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UC Berkeley Scientists Show Structure of CRISPR/Cas9 at Work

NEW YORK (GenomeWeb) – Scientists from the University of California, Berkeley have detailed how Cas9 changes the structure of its target DNA to position each strand for cleavage. 

Led by co-first authors Fuguo Jiang and David Taylor, and senior authors Jennifer Doudna and Eva Nogales, the scientists used X-ray crystallography and cryo-electron microscopy to solve several molecular structures of the Cas9 protein from Streptococcus pyogenes bound to both the guide RNA and target DNA, a formation that is known as an R-loop complex and is essential for the enzyme to cleave the target DNA. The scientists published their report today in Science.

The structures help explain how Cas9 holds unwound double-stranded DNA, which enables the formation of an RNA-DNA hybrid, without ATP-dependent helicase activity. "DNA binding at a sequence complementary to the 20-nt guide RNA segment in the Cas9–RNA complex induces protein structural rearrangements that accommodate both the RNA–DNA helix and the displaced non-target DNA strand," the authors wrote. "Those protein–nucleic acid interactions in turn direct the non-target DNA strand into the RuvC domain active site, favoring local conformational changes that position the HNH domain active site near the scissile phosphate of the target DNA strand." The protein induces a 30 degree bend in the helix that stabilizes the R-loop and allows the nuclease domains to cleave the double-stranded DNA.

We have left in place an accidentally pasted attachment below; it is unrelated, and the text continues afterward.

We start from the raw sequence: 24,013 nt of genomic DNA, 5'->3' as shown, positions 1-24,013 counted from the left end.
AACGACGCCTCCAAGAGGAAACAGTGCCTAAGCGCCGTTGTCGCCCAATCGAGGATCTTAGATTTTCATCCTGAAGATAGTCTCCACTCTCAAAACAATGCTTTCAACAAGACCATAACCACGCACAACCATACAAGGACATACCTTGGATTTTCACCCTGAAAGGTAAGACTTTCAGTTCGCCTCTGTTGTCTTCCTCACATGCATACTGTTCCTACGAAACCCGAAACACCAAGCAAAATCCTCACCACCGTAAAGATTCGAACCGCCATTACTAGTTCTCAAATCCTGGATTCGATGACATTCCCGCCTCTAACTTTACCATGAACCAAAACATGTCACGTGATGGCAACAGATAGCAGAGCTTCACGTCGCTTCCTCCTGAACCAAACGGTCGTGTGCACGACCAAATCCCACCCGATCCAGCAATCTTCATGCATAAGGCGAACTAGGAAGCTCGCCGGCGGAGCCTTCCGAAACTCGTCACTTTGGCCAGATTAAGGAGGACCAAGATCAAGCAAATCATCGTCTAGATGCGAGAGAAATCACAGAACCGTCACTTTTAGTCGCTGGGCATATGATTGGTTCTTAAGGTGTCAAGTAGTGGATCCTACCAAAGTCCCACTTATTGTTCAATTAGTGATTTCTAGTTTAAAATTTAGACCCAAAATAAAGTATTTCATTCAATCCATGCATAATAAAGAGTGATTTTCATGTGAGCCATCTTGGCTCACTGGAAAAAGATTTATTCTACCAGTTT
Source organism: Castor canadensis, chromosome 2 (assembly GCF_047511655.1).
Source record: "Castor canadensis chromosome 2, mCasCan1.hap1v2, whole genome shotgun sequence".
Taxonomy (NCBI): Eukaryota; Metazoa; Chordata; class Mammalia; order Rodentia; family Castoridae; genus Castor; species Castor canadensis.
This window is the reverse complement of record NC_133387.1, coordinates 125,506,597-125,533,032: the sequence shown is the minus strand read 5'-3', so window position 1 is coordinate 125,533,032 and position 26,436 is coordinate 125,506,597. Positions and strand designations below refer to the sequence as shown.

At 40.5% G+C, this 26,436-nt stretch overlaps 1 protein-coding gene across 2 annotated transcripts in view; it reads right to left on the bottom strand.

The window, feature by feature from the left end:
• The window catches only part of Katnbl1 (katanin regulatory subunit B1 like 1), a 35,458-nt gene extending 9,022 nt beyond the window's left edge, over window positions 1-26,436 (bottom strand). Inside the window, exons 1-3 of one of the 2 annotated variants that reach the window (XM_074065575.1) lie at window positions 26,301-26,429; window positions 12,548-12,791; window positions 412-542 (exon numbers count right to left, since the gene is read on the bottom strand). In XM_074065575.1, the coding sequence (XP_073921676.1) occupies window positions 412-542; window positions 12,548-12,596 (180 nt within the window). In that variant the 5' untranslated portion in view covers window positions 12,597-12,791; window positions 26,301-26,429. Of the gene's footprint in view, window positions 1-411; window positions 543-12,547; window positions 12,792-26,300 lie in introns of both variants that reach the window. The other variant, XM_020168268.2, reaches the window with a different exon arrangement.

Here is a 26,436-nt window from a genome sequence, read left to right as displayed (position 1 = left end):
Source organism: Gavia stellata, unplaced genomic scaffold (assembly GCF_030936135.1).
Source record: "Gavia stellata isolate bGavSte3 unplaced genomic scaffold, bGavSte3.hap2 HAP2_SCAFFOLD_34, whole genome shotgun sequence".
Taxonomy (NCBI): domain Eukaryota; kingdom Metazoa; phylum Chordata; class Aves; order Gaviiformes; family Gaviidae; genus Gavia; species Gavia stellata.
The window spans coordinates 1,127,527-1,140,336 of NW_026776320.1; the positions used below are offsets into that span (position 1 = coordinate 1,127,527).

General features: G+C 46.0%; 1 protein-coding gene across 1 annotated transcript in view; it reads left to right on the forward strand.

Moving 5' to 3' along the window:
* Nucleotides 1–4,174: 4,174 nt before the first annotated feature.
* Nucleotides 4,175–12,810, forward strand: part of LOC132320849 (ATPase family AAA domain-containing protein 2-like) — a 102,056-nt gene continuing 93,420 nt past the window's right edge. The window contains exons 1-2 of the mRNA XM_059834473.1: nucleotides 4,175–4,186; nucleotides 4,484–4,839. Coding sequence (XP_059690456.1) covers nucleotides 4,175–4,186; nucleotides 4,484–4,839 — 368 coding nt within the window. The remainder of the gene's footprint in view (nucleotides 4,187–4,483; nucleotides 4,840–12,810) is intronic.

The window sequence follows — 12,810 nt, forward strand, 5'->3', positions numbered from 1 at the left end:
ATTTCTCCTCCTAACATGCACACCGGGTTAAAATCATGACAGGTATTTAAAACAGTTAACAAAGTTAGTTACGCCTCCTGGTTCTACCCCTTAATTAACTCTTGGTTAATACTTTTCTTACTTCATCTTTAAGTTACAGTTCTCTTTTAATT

The study clarifies the structure of Cas9 in action. More detailed knowledge of the Cas9-gRNA-DNA complex could lead to engineered variants of Cas9 enzymes that increase efficiency or decrease off-target effects. In recent months, for example, Feng Zhang of the Massachusetts Institute of Technology and Keith Joung of Massachusetts General Hospital and Harvard University have created new, more specific Cas9 variants based on hypotheses about how the enzyme functions.